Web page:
Five Easy Ways to Tell the Dover and Dorset Apart
This Tech Tip, one in a series we publish for industrial engine owners and rebuilders, sorts out the differences between the Ford Dover and the Ford Dorset industrial diesel engines. We take our responsibilities to the overall engine community very seriously. We hope that our Tech Tips add to the common base of knowledge about industrial engines as well as advance the industrial engine remanufacturing profession.
The Ford Dover and Dorset industrial engines have had a long history here in the US. Many OEMs have used them and we see them now primarily in screening plants, gravel crushers, etc. One problem that often comes up is how to identify the Ford Dorset and Ford Dover engines. After all, these Ford industrial engines look similar. In fact, they are both made in England at the Ford Dagenham Plant outside of London, are four cylinders, and have the same 254 cubic inch displacement. Moreover, the Ford Dover and Ford Dorset even share the same crankshaft, camshaft, and connecting rods. But there are some major differences in other internal parts and the Ford Dorset and Ford Dover engines themselves are not interchangeable.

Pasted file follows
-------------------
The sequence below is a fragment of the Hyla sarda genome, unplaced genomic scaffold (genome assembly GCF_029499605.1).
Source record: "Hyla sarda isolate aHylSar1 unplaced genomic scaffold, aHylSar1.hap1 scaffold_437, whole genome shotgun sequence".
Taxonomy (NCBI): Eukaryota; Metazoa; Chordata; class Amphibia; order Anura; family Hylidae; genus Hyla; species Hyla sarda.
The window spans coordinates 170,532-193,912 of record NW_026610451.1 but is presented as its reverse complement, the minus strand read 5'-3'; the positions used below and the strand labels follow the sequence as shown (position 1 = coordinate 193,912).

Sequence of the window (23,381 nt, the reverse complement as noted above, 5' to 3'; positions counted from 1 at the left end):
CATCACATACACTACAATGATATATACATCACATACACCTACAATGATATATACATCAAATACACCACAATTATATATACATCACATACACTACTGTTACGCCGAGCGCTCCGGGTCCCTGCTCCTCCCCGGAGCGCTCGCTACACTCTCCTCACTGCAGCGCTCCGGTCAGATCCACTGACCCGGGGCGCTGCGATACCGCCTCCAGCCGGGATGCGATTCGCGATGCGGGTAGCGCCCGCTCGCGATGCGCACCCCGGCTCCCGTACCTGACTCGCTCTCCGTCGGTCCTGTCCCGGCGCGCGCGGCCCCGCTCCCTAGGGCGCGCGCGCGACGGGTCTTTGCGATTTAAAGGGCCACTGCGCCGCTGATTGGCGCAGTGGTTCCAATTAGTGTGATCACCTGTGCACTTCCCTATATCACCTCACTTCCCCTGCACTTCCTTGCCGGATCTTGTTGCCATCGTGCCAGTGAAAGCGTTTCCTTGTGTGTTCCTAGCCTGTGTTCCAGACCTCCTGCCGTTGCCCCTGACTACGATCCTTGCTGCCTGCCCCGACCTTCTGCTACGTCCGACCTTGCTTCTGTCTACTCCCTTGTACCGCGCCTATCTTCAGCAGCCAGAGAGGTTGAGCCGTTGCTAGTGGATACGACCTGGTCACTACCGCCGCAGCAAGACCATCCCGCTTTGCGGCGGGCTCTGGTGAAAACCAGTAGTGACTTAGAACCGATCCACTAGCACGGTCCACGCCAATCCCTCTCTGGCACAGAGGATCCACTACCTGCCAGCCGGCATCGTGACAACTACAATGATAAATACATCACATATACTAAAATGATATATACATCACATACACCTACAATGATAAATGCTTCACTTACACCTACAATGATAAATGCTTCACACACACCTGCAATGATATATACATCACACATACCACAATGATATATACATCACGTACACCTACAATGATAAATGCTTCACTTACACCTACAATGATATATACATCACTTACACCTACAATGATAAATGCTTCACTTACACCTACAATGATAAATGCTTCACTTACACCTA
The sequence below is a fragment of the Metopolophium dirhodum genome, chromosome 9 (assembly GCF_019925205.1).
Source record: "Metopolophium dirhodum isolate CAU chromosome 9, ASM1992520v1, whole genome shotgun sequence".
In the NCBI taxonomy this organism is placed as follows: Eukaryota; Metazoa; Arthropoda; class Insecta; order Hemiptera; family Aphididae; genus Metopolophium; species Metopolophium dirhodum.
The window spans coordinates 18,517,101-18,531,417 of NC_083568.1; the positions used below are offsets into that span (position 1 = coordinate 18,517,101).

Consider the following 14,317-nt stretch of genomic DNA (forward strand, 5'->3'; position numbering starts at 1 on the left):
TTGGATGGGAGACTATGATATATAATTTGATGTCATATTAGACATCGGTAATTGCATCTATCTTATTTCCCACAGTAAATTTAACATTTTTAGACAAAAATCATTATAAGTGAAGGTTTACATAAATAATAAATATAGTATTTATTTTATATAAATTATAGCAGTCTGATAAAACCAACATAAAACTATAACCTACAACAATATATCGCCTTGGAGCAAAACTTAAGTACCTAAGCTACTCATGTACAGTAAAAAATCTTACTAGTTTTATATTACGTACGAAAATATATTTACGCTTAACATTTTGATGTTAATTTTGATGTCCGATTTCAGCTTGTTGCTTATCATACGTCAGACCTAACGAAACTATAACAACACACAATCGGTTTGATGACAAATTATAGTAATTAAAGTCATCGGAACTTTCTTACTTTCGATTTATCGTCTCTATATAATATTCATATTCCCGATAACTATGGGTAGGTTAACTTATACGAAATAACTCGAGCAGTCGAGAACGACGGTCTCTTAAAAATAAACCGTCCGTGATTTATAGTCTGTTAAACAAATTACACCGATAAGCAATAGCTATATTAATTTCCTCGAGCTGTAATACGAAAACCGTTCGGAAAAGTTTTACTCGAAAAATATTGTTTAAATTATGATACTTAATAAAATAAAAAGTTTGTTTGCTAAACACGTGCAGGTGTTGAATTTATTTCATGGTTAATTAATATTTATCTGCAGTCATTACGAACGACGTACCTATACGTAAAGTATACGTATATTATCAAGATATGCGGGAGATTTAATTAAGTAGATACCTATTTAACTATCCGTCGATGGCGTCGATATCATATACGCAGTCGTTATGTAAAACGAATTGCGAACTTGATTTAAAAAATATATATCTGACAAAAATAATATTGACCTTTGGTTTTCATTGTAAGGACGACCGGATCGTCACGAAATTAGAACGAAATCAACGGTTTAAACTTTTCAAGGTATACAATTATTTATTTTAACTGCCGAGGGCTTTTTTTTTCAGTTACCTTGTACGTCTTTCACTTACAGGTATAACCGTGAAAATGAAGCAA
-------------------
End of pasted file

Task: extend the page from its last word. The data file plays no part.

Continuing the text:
If these Ford four cylinder diesel engines have the same number of cylinders, cubic inch displacement and both were made in England, how do you tell them apart?
Here are five easy ways how to tell them apart
|Ford Model #||2722 E||2711|
|Note: Model Number can be found on the valve cover|
|time sequence||Later than 10/1981||Before 10/1981|
|timing gears||straight cut||angle cut|
|head size||larger with larger ports||smaller|
|timing gear cover||aluminum||pressed steel|
Note: the above casting numbers are 3/4″ to 1″ high and located on the left hand side (as viewed from the rear of the Ford industrial diesel) near the starter motor.